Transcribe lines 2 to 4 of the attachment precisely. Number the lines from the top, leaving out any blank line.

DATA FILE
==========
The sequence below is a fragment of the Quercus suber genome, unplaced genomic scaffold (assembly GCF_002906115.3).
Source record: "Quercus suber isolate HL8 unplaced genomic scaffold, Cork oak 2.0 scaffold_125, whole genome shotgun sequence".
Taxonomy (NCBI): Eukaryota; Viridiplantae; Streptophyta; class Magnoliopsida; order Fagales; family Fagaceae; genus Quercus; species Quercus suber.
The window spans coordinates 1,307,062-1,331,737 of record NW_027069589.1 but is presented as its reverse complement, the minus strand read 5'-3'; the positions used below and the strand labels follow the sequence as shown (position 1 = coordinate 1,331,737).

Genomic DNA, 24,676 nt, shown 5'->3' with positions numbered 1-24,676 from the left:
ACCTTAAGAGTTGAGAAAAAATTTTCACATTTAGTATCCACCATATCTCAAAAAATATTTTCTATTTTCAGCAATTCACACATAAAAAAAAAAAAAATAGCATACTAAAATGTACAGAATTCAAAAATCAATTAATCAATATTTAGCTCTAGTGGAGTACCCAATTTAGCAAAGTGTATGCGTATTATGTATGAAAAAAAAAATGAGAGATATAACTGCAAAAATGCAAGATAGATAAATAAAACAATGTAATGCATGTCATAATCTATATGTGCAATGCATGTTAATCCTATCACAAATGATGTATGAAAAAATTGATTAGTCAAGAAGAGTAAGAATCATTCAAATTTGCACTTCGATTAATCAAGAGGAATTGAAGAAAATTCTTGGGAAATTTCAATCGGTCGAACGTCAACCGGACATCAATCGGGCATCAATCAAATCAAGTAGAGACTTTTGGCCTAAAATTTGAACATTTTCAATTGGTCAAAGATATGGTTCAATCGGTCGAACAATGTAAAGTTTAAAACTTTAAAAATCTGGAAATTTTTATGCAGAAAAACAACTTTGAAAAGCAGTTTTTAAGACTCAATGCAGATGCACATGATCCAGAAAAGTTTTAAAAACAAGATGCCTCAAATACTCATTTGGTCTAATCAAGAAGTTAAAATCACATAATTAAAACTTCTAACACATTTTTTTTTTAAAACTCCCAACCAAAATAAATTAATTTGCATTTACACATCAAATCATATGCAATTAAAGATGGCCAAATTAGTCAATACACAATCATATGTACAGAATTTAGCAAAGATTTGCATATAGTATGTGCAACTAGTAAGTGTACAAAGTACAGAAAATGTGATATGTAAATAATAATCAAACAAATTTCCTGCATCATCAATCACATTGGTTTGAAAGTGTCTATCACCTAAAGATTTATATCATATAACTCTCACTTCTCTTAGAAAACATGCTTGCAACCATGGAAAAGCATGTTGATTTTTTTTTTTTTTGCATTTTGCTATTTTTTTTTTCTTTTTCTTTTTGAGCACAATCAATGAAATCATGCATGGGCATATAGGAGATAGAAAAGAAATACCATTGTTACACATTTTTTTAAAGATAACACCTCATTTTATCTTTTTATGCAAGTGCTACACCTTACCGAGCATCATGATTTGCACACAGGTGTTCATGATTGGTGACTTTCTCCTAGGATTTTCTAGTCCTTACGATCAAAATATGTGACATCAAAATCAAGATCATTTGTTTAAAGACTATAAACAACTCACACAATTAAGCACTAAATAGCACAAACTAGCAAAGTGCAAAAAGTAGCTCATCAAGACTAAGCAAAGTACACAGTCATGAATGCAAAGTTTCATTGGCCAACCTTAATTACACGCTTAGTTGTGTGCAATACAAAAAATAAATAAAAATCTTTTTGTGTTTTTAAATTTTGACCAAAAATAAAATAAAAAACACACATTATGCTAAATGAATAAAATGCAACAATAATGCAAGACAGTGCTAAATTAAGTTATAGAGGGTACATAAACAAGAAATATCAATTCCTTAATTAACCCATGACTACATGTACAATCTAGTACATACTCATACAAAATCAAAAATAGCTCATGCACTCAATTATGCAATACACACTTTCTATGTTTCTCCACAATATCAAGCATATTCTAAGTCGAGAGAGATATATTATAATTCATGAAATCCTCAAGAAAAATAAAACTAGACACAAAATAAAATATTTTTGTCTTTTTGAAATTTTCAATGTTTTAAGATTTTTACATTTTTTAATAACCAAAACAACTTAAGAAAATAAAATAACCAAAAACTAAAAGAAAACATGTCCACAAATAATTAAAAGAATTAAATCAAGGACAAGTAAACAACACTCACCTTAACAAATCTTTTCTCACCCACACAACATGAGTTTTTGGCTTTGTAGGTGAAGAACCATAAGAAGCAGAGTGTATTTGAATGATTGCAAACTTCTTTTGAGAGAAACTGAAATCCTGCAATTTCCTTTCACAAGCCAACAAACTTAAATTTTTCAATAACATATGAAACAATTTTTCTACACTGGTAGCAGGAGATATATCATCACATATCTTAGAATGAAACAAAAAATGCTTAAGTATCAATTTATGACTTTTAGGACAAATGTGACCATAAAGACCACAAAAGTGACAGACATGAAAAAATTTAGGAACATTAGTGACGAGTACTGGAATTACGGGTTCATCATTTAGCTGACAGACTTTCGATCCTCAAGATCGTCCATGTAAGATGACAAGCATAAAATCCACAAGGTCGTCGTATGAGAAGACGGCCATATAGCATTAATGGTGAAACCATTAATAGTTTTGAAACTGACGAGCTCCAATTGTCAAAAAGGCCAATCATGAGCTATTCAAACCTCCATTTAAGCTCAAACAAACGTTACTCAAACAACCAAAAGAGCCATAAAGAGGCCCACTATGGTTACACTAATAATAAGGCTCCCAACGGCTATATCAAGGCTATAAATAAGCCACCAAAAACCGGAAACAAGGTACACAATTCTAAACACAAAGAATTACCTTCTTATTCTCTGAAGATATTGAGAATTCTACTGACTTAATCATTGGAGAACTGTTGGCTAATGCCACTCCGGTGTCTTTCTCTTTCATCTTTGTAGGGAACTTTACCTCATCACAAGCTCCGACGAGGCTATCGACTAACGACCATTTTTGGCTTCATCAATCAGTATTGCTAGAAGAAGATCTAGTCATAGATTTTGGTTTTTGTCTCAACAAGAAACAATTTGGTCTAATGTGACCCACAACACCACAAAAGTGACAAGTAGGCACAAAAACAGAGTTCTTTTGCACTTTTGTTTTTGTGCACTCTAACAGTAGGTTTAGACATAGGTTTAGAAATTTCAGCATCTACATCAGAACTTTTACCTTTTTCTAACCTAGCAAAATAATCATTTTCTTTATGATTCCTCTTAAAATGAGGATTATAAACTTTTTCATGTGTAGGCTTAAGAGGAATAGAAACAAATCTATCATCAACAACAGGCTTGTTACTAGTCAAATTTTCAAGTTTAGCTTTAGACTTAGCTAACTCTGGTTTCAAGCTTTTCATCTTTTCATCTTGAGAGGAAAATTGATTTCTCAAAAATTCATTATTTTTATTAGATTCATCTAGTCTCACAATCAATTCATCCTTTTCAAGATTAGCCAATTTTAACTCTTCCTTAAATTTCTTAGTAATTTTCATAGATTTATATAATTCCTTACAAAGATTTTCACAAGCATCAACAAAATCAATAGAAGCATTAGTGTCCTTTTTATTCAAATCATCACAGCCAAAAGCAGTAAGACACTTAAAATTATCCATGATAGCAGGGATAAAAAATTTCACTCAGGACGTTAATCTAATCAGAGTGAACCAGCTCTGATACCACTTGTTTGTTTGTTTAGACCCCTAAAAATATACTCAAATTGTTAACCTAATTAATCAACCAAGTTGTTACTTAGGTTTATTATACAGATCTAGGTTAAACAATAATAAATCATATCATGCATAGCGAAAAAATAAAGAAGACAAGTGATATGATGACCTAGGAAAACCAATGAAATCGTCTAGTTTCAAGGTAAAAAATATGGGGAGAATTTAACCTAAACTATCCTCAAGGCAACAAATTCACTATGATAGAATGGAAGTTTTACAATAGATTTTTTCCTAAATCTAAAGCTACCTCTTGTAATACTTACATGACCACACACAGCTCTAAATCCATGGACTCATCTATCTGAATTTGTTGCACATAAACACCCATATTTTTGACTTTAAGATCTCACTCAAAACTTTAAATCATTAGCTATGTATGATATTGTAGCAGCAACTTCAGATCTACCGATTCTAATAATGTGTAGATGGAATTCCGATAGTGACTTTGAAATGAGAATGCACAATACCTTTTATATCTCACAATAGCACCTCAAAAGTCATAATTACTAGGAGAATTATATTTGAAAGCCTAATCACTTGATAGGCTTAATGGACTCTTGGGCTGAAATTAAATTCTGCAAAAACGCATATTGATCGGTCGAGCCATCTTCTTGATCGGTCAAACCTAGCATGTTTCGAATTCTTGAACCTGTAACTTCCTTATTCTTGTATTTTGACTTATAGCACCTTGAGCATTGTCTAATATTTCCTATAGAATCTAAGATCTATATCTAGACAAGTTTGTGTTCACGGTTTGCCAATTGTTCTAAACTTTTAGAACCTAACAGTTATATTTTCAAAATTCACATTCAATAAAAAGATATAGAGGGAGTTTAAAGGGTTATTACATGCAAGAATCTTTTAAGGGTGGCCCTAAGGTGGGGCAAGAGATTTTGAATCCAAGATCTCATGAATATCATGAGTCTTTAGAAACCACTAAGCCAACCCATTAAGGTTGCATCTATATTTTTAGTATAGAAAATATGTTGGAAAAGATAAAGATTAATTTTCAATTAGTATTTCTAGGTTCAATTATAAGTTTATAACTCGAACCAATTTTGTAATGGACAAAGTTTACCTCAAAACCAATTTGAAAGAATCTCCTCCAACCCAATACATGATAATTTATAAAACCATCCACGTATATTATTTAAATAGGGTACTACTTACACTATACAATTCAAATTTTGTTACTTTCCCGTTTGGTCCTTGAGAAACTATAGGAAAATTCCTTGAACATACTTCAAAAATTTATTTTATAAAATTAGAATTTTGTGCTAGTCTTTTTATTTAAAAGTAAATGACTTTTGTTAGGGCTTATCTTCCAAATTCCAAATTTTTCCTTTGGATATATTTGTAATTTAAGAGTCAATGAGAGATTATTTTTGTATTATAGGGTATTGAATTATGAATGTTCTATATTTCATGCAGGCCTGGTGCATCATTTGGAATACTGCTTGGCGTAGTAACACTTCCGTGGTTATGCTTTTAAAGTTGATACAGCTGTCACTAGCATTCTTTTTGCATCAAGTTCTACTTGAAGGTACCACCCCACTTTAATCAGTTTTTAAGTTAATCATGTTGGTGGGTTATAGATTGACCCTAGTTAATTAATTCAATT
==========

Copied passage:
Source record: "Quercus suber isolate HL8 unplaced genomic scaffold, Cork oak 2.0 scaffold_125, whole genome shotgun sequence".
Taxonomy (NCBI): Eukaryota; Viridiplantae; Streptophyta; class Magnoliopsida; order Fagales; family Fagaceae; genus Quercus; species Quercus suber.
The window spans coordinates 1,307,062-1,331,737 of record NW_027069589.1 but is presented as its reverse complement, the minus strand read 5'-3'; the positions used below and the strand labels follow the sequence as shown (position 1 = coordinate 1,331,737).